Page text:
Koepke et al. raise three issues, first regarding the evidence supporting the hypotension prediction index alert threshold for future trials. Selection of a hypotension prediction index alert threshold must balance sensitivity and specificity, with the goal of predicting meaningful hypotension while avoiding false alerts. Preferably, sensitivity and specificity should be high for an optimal alert threshold. However, evaluating hypotension prediction index sensitivity is challenging because clinician responses to alerts can prevent impending hypotension that might otherwise have occurred. The prediction window also changes sensitivity and specificity, with predictions being less accurate over longer event horizons. For example, two minutes before hypotensive events, a hypotension prediction index threshold of 47 can be considered optimal, whereas it is 32 five minutes before events (table 1). Therefore, choosing the alert threshold based only on sensitivity and specificity...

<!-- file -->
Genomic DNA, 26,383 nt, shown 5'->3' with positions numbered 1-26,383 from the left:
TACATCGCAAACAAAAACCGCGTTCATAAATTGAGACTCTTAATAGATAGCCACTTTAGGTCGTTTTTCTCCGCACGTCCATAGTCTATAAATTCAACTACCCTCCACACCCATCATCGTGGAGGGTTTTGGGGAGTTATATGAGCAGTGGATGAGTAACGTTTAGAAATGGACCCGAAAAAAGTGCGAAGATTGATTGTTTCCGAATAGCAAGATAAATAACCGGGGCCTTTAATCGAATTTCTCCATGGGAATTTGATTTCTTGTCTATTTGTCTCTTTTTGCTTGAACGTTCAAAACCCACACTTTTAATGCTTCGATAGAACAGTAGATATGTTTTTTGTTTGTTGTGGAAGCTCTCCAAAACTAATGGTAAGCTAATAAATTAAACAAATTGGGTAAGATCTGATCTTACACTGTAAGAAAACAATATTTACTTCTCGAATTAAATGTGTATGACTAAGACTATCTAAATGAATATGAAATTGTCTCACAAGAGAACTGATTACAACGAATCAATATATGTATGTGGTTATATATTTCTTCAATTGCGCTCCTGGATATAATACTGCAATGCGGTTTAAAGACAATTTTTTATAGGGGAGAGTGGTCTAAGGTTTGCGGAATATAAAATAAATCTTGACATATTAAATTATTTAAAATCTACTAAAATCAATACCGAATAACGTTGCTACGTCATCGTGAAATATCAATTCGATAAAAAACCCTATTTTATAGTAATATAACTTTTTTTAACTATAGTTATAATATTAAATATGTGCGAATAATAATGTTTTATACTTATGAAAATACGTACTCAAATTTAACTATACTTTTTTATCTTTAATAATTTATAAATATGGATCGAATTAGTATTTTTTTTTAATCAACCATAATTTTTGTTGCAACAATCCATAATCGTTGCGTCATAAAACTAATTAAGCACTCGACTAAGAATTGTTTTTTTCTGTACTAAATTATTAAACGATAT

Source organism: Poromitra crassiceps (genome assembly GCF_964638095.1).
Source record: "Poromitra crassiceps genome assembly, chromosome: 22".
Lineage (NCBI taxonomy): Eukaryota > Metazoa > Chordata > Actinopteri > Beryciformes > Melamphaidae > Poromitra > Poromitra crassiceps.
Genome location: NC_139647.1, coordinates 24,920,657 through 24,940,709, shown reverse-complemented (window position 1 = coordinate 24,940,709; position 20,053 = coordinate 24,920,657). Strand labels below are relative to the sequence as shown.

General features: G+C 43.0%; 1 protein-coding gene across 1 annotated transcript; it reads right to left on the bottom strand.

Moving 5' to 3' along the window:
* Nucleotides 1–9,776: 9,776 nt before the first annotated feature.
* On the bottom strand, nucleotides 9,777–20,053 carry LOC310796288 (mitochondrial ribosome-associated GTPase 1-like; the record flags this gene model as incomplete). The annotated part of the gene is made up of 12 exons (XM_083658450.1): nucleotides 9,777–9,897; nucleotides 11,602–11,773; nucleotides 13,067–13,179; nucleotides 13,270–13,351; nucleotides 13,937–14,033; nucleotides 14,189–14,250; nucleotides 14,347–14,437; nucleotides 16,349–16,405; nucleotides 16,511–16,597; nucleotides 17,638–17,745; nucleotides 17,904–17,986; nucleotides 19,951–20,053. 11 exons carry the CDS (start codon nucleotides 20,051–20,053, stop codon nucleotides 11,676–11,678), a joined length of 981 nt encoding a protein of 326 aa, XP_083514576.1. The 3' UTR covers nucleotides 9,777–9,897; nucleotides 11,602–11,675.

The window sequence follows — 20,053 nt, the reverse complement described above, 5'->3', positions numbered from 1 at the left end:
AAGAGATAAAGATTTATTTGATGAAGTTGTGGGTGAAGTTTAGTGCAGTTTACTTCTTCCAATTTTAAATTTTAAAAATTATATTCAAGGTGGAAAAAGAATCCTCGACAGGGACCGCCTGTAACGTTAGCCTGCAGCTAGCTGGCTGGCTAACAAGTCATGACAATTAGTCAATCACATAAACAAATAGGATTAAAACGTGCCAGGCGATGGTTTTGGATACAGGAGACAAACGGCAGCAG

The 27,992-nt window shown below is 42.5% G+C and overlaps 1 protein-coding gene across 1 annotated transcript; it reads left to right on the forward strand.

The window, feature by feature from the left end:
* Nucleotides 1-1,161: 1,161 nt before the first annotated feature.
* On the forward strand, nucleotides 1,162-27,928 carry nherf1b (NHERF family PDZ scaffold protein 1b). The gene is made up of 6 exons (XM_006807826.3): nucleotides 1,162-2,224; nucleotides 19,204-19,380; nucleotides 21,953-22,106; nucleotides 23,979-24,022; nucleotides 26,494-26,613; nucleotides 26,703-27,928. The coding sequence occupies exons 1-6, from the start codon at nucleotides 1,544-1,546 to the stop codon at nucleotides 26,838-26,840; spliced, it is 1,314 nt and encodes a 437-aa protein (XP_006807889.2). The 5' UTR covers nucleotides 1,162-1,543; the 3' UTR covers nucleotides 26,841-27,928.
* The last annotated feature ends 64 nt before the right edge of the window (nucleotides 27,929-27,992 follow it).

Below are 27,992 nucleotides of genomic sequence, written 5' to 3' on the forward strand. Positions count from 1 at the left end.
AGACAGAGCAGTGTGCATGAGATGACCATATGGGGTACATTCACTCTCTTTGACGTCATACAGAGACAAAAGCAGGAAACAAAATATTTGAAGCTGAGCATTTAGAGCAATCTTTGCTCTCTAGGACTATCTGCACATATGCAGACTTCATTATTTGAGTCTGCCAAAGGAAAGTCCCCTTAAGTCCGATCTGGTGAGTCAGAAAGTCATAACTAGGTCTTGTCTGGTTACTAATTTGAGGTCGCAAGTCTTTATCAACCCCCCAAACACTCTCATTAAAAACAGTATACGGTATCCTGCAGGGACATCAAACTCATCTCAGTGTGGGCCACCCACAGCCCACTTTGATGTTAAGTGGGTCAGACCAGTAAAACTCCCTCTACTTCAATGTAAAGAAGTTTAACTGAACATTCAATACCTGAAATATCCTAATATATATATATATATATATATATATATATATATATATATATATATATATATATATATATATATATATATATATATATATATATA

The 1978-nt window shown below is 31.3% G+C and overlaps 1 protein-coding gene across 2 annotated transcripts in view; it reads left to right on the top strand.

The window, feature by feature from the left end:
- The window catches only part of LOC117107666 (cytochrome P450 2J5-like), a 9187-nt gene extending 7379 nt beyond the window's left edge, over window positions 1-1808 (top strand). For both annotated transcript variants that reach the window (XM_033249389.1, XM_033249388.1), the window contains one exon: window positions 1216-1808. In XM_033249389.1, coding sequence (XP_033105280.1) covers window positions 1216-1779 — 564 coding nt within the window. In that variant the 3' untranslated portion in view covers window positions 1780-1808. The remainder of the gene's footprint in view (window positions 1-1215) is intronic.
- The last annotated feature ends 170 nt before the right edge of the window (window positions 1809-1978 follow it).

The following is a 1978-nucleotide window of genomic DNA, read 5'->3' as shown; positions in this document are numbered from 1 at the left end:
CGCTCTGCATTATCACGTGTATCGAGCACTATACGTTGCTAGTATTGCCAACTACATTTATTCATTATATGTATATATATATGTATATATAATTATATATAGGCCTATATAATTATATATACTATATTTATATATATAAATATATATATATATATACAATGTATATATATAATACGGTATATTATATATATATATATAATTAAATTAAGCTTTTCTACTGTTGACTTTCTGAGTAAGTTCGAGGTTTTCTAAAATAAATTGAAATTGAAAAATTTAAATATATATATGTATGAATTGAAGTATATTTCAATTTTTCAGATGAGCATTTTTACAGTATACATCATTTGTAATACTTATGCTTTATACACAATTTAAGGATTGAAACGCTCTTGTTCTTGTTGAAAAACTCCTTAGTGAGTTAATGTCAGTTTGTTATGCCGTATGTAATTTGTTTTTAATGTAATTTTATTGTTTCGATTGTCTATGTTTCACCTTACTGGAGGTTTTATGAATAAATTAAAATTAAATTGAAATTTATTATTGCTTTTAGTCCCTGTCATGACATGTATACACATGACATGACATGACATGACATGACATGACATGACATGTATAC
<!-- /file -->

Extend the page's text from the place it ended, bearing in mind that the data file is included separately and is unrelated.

You do not currently have access to this content.